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As of June 1st, Fort McMurray has begun voluntary re-entry for residents (more information). Updates from Alberta Health Services; updates from the Alberta government.

Alberta’s Newborn Metabolic Screening Program

Alberta’s Newborn Metabolic Screening (NMS) Program is about health care providers working together with parents and guardians to screen for 17 treatable conditions (14 metabolic conditions, 2 endocrine conditions and cystic fibrosis).

At the heart of all this is the newborn blood spot screening pathway. The newborn blood spot screening pathway makes sure all screened infants who may have one of the treatable conditions get clinical assessment, diagnostic testing and early treatment if needed. Early screening helps find conditions that can be treated early when the treatment can help an infant the most.

The NMS Program:

  • is a population based screening program that provides newborn blood spot screening to all infants born in Alberta (infants born outside Alberta and receiving health care in Alberta may also be screened)
  • is delivered by Alberta Health Services (AHS) in partnership with Alberta Health, Health Canada - First Nations Inuit Health Branch Alberta Region (FNIHB), providers, and parents and guardians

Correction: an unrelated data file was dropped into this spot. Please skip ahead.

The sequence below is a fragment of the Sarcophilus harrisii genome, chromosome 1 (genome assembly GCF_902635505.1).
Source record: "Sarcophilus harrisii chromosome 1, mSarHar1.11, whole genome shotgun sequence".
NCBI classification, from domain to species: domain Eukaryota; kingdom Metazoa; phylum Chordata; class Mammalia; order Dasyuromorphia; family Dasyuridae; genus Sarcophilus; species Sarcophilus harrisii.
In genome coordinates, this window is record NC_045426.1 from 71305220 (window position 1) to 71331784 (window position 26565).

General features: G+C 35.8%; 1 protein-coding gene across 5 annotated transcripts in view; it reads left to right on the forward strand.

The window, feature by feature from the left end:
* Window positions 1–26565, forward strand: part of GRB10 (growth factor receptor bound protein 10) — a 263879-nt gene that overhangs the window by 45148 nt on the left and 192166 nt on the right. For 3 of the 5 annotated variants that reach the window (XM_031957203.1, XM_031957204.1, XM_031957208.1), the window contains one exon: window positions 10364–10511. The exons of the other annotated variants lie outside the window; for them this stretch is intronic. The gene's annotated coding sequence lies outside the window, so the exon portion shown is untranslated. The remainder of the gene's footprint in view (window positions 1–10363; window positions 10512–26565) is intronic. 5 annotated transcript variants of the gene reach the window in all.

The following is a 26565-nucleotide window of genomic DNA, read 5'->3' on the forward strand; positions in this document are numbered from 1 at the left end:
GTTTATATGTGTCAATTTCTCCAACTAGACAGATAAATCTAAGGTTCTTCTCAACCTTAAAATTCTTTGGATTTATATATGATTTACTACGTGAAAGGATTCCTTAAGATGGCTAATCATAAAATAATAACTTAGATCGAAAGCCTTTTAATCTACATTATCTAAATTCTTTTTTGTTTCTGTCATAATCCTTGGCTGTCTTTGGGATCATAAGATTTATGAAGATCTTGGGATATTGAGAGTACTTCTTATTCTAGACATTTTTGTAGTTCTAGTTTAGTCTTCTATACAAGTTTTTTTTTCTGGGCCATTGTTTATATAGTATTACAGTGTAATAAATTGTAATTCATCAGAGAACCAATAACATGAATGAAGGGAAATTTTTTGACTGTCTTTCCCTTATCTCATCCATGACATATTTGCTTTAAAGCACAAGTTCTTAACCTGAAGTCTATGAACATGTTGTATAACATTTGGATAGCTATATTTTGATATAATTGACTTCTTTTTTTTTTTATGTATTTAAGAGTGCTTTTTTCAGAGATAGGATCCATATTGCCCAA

• works toward minimizing morbidity and mortality of Alberta infants through early diagnosis and treatment of screened conditions; ensures that all babies born in Alberta receive timely access to effective newborn blood spot screening and to have an initial screen reported on or before the 10th day of age; and informing parents, health professionals and the public about the NMS Program

Population based screening programs offer a screening test(s) to all individuals in a defined population with agreed upon policies, protocols, quality management, monitoring and evaluation methods.

Newborn blood spot screening pathway

The newborn blood spot screening pathway within the NMS Program consists of the following steps:

  • Registration
    • infant registered and given Alberta Unique Lifetime Identifier (ULI) within 24 hours of age
  • Collection and transportation
    • a few drops of blood are collected from a heel poke onto a blood spot card in hospital, lab, home or clinic between 24 and 72 hours of age, as close to 24 hours as possible
    • the newborn bloodspot card is received by the NMS Lab in Edmonton within 72 hours of collection
  • Analysis and reporting
    • newborn blood spots analyzed to screen for 17 treatable conditions within 48 hours of lab receipt
    • normal screen results called and faxed to primary care provider; abnormal results sent to physician or midwife and specialty clinic within 96 hours of lab receipt
  • Follow-up
    • repeat collections arranged by public health nursing
    • infant assessed and other testing arranged, and treatment started when needed

Screened conditions

Newborn blood spot screening helps find conditions that can be treated early to prevent health problems, improve an infant’s health and maybe even save an infant’s life.

More information

On the NMS Program

On population based screening

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Newborn blood spot screening – every infant, every time